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Make the best use of thy prosperity,

And then of thy reverses when they happen.
For good and evil fortune come and go,
Revolving like a wheel in sure rotation.


Three men are never distressed by adversity, or exposed to solitude and grief: the brave man, of whose prowess all men stand in need; the accomplished man, whose knowledge all men require; the pleasant speaker, of whose eloquence all men are enamoured.


He that has never known adversity, is but half acquainted with others, or with himself. Constant success. shews us but one side of the world. For, as it surrounds us with friends, who will tell us only our merits, so it silences those enemies from whom alone our defects.

we can learn


Not to be unhappy is unhappiness,

And mis'ry not to have known misery:

For the best way unto discretion is

The way that leads us by adversity.

And men are better show'd what is amiss,

By th' expert finger of calamity,

Than they can be with all that fortune brings,
Who never shows them the true face of things.


* From Ancient Iranian and Zoroastrian Morals, by D. J. Medhora.

Men shut their doors against a setting sun.

Fortune does not change men; it only brings out in clear light what's in them.

Prosperity is no just scale; adversity is the only balance to weigh friends in.

It is generally in the season of prosperity that men discover their real temper, principles, and designs.


One should neither rejoice at obtaining what is pleasant, nor sorrow in obtaining what is unpleasant. -"BHAGAVAD-GÎTÂ.”

If rich, be not elated; if poor, be not dejected.

Whomsoever riches do not exalt, poverty will not abase, and calamity cannot cast down.


Prosperity is no test of character; it is adversity that surely finds us out. Adversity is a great educator and teaches more truly than all the schools.

In prosperity we need moderation, in adversity patience.

The virtue of prosperity is temperance; the virtue of adversity is fortitude, which in morals is the more heroical virtue.


* From Ancient Iranian and Zoroastrian Morals, by D. J. Medhora.

There are many who encounter adversity, that are happy; while some in the midst of riches are miserable; every thing depends on the fortitude with which the former bear their misfortune, and on the manner in which the latter employ their wealth.


Be it happiness or sorrow, be it agreeable or disagreeable, whatever comes should be borne with an unaffected heart.

Happiness and misery, prosperity and adversity, gain and loss, death and life, in their turn, wait upon all creatures. For this reason the wise man of tranquil soul would neither be elated with joy, nor be depressed with



Receive blessings with thankfulness, and afflictions with resignation.

I have felt so many quirks of joy and grief
That the first face of neither, on the start,

Can woman me unto 't.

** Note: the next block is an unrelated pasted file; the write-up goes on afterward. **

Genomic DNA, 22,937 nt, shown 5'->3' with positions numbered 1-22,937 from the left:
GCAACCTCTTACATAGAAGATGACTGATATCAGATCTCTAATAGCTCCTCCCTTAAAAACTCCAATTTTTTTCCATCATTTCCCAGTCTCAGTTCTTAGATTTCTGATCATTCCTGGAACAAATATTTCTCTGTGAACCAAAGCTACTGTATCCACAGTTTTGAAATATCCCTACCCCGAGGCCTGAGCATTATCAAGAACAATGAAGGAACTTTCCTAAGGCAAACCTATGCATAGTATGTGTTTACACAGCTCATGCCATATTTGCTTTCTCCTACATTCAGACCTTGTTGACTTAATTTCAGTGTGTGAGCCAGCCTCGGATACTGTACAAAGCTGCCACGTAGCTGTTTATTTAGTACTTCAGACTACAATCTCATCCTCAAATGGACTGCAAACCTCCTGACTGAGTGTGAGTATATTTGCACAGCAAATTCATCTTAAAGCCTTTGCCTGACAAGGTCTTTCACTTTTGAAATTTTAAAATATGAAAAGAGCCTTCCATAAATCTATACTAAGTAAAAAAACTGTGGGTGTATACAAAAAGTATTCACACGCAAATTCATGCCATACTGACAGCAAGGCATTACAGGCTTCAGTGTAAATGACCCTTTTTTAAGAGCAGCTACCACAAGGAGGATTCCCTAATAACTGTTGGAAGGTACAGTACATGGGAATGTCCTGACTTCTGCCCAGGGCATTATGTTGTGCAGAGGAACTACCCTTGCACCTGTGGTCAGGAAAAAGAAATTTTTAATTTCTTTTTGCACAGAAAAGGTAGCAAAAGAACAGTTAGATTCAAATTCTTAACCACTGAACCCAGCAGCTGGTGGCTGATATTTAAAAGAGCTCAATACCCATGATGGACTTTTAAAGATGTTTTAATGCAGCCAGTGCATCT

0 poor man murmur not at the vicissitude of fortune, For wretched wilt thou be if in that same mood

thou diest.

O rich man! when thy heart and hand are blessed, Enjoy, bestow, that thou mayest secure the happiness of this world and the next.


*Translated by Platts.

Though from thy grasp all worldly things should flee,
Grieve not for them, for they are nothing worth;
And though a world in thy possession be,

Joy not, for worthless are the things of earth.
Since to that better world 'tis given to thee
To pass, speed on, for this is nothing worth.*

Whosoever desires a succourer in the day of adversity,
Bid him strive to act generously in the day of pro-



Fortune and futurity are not to be guessed at.

If fortune disregard thy claim,

By worth her slight attest,

Nor blush and hang thy head for shame
When thou hast done thy best.

Alike in joy and in distress

Oh let me trace thy hand Divine ;
Righteous in chast'ning, prompt to bless ;

Still, Father may Thy will be mine.



Daughter of Jove, relentless power,
Thou tamer of the human breast,
Whose iron scourge and torturing hour
The bad affright, afflict the best!

• Translated by Eastwick.

† Translated by Platts.

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Bound in thy adamantine chain,

The proud are taught to taste of pain,
And purple tyrants vainly groan

With pangs unfelt before, unpitied and alone.

When first thy Sire to send on earth
Virtue, his darling child, design'd,
To thee he gave the heavenly birth
And bade to form her infant mind.
Stern, rugged nurse! thy rigid lore
With patience many a year she bore;
What sorrow was, thou bad'st her know,

And from her own she learn'd to melt at others' woe.

Scar'd at thy frown terrific, fly

Self-pleasing Folly's idle brood,

With Laughter, Noise, and thoughtless Joy,
And leave us leisure to be good.

Light they disperse, and with them go

The summer friend, the flattering foe;

By vain Prosperity receiv'd,

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To her they vow their truth, and are again believ'd.

Wisdom in sable garb array'd,

Immers'd in rapturous thought profound,

And melancholy, silent maid,

With leaden eye, that loves the ground,

Still on thy solemn steps attend :

Warm charity, the general friend,

With Justice, to herself severe,

And Pity dropping soft the sadly-pleasing tear.

Oh! gently on thy suppliant's head,

Dread goddess, lay thy chastening hand!

Not in thy Gorgon terrors clad,

Not circled with the vengeful band

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